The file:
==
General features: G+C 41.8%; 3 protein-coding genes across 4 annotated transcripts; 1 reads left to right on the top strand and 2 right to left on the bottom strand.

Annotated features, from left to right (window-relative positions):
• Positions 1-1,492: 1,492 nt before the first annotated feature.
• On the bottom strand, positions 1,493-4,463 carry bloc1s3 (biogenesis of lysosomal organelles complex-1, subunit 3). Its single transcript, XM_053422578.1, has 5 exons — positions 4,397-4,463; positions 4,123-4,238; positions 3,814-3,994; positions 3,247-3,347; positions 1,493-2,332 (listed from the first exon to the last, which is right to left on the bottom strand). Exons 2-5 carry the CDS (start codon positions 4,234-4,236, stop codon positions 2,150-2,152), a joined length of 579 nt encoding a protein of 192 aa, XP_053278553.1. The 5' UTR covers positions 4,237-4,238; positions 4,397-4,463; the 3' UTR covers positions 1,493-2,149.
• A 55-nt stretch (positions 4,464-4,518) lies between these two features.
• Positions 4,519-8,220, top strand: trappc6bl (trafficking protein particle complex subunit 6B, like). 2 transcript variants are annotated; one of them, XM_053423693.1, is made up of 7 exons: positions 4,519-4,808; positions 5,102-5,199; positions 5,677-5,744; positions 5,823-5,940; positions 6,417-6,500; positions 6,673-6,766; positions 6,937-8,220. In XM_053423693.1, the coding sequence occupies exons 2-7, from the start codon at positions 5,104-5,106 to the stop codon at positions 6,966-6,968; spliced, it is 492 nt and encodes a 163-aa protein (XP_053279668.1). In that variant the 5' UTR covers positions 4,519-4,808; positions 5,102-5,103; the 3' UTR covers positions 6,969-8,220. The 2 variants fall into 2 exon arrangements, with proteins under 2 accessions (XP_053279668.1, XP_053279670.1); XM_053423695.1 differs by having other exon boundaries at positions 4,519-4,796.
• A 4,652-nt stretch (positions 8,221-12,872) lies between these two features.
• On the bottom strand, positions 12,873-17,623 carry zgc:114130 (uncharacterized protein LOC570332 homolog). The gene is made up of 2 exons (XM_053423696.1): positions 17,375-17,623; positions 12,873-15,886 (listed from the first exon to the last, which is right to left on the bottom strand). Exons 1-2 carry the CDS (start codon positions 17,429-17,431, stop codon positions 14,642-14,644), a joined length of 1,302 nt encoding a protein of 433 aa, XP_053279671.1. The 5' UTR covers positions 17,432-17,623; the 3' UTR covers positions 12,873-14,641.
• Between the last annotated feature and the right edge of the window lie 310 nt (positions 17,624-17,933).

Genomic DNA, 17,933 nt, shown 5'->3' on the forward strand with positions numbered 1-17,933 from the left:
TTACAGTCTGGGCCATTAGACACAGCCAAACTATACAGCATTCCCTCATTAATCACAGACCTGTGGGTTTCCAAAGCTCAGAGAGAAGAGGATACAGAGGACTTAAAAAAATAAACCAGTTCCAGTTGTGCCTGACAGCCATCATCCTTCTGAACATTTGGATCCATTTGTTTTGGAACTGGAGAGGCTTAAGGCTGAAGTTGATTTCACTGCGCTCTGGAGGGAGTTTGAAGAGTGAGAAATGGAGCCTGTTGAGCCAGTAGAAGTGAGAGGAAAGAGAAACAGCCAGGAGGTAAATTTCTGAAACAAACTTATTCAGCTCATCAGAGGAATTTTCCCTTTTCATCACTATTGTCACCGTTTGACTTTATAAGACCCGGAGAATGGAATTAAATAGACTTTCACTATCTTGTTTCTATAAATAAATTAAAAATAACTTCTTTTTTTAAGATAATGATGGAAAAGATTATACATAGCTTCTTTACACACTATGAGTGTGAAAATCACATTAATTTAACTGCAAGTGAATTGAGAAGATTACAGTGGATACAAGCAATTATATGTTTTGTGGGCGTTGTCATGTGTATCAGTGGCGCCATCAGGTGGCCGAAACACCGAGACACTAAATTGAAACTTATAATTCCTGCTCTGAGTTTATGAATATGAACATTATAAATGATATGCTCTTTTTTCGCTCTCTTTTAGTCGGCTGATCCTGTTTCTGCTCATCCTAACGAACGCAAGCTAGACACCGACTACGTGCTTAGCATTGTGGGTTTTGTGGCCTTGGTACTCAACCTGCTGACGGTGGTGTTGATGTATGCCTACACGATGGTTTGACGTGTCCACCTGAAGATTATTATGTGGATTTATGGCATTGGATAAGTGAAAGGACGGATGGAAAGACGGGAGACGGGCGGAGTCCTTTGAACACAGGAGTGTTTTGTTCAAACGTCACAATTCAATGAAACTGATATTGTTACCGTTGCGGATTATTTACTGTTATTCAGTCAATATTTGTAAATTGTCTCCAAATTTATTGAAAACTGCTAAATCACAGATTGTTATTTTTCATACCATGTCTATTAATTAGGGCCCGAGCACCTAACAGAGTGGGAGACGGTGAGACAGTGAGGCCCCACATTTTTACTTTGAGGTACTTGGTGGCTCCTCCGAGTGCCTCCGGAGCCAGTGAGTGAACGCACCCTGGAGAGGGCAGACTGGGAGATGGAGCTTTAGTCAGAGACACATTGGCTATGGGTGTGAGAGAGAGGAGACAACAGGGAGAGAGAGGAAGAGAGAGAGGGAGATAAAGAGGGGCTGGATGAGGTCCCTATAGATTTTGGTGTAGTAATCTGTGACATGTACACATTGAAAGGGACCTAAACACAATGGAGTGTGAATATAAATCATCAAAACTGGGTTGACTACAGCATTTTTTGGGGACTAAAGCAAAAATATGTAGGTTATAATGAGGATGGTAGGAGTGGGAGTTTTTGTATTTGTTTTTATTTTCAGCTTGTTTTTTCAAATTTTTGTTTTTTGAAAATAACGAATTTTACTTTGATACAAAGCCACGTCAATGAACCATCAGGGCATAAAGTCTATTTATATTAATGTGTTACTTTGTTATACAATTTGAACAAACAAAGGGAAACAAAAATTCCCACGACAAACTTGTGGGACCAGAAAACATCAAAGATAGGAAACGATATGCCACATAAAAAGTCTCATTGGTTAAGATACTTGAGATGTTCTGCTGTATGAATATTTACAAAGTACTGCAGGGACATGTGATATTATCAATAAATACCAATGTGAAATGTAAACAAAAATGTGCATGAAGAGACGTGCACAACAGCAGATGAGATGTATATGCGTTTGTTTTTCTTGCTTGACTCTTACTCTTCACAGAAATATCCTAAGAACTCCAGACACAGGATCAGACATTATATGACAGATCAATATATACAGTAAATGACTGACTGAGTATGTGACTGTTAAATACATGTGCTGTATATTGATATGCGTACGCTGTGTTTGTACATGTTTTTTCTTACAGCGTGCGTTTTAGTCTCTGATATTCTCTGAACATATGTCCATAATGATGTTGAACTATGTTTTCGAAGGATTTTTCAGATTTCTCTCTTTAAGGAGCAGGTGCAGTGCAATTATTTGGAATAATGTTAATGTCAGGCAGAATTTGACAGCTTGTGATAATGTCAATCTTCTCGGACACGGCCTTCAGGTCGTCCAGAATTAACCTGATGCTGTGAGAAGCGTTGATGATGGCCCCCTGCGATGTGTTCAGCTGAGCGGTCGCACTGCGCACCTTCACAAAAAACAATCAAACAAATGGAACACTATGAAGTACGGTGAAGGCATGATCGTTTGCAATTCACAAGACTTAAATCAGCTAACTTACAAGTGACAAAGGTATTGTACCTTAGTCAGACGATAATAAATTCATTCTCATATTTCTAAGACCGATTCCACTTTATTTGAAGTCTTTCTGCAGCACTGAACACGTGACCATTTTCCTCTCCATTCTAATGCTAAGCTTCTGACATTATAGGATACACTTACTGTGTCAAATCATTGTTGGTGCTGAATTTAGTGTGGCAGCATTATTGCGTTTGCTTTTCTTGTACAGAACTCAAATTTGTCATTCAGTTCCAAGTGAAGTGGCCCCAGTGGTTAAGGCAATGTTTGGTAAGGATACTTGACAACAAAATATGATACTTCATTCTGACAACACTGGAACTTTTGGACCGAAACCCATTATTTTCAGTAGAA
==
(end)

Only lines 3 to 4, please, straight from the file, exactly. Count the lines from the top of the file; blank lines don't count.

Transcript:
• Positions 1-1,492: 1,492 nt before the first annotated feature.
• On the bottom strand, positions 1,493-4,463 carry bloc1s3 (biogenesis of lysosomal organelles complex-1, subunit 3). Its single transcript, XM_053422578.1, has 5 exons — positions 4,397-4,463; positions 4,123-4,238; positions 3,814-3,994; positions 3,247-3,347; positions 1,493-2,332 (listed from the first exon to the last, which is right to left on the bottom strand). Exons 2-5 carry the CDS (start codon positions 4,234-4,236, stop codon positions 2,150-2,152), a joined length of 579 nt encoding a protein of 192 aa, XP_053278553.1. The 5' UTR covers positions 4,237-4,238; positions 4,397-4,463; the 3' UTR covers positions 1,493-2,149.